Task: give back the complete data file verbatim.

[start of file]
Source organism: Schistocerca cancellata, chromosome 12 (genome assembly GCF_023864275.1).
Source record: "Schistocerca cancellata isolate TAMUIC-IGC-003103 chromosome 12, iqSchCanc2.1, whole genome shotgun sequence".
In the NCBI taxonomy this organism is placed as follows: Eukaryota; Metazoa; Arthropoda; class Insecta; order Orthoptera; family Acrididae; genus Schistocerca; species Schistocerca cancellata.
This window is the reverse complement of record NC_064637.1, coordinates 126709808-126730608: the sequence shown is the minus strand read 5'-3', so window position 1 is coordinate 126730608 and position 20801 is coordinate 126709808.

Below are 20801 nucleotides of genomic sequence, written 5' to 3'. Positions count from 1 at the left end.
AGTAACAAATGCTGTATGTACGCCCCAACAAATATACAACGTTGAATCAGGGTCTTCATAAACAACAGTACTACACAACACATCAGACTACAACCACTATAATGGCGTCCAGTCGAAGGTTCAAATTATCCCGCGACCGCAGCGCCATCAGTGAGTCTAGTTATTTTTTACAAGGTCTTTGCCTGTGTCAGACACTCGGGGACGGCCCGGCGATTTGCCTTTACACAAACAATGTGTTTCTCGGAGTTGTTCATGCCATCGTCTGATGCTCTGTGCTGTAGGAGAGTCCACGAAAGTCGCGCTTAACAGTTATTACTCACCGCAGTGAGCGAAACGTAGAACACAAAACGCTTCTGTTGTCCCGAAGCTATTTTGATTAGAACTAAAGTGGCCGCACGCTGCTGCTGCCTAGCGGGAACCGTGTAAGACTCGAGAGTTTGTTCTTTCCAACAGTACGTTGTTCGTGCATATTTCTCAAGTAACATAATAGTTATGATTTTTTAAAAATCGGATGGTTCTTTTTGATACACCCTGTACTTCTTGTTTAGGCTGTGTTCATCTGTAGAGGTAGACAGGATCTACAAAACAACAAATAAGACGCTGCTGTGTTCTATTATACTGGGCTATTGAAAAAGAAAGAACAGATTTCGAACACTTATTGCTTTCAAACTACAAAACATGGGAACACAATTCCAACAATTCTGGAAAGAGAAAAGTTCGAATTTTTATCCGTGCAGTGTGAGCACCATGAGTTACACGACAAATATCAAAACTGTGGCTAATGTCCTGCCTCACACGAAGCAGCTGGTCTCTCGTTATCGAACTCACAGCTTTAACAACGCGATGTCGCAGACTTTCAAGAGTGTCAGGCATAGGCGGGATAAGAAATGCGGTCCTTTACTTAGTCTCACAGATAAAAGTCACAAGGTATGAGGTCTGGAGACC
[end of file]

Source organism: Schistocerca cancellata, chromosome 12 (genome assembly GCF_023864275.1).
Source record: "Schistocerca cancellata isolate TAMUIC-IGC-003103 chromosome 12, iqSchCanc2.1, whole genome shotgun sequence".
In the NCBI taxonomy this organism is placed as follows: Eukaryota; Metazoa; Arthropoda; class Insecta; order Orthoptera; family Acrididae; genus Schistocerca; species Schistocerca cancellata.
This window is the reverse complement of record NC_064637.1, coordinates 126709808-126730608: the sequence shown is the minus strand read 5'-3', so window position 1 is coordinate 126730608 and position 20801 is coordinate 126709808.

Below are 20801 nucleotides of genomic sequence, written 5' to 3'. Positions count from 1 at the left end.
AGTAACAAATGCTGTATGTACGCCCCAACAAATATACAACGTTGAATCAGGGTCTTCATAAACAACAGTACTACACAACACATCAGACTACAACCACTATAATGGCGTCCAGTCGAAGGTTCAAATTATCCCGCGACCGCAGCGCCATCAGTGAGTCTAGTTATTTTTTACAAGGTCTTTGCCTGTGTCAGACACTCGGGGACGGCCCGGCGATTTGCCTTTACACAAACAATGTGTTTCTCGGAGTTGTTCATGCCATCGTCTGATGCTCTGTGCTGTAGGAGAGTCCACGAAAGTCGCGCTTAACAGTTATTACTCACCGCAGTGAGCGAAACGTAGAACACAAAACGCTTCTGTTGTCCCGAAGCTATTTTGATTAGAACTAAAGTGGCCGCACGCTGCTGCTGCCTAGCGGGAACCGTGTAAGACTCGAGAGTTTGTTCTTTCCAACAGTACGTTGTTCGTGCATATTTCTCAAGTAACATAATAGTTATGATTTTTTAAAAATCGGATGGTTCTTTTTGATACACCCTGTACTTCTTGTTTAGGCTGTGTTCATCTGTAGAGGTAGACAGGATCTACAAAACAACAAATAAGACGCTGCTGTGTTCTATTATACTGGGCTATTGAAAAAGAAAGAACAGATTTCGAACACTTATTGCTTTCAAACTACAAAACATGGGAACACAATTCCAACAATTCTGGAAAGAGAAAAGTTCGAATTTTTATCCGTGCAGTGTGAGCACCATGAGTTACACGACAAATATCAAAACTGTGGCTAATGTCCTGCCTCACACGAAGCAGCTGGTCTCTCGTTATCGAACTCACAGCTTTAACAACGCGATGTCGCAGACTTTCAAGAGTGTCAGGCATAGGCGGGATAAGAAATGCGGTCCTTTACTTAGTCTCACAGATAAAAGTCACAAGGTATGAGGTCTGGAGACC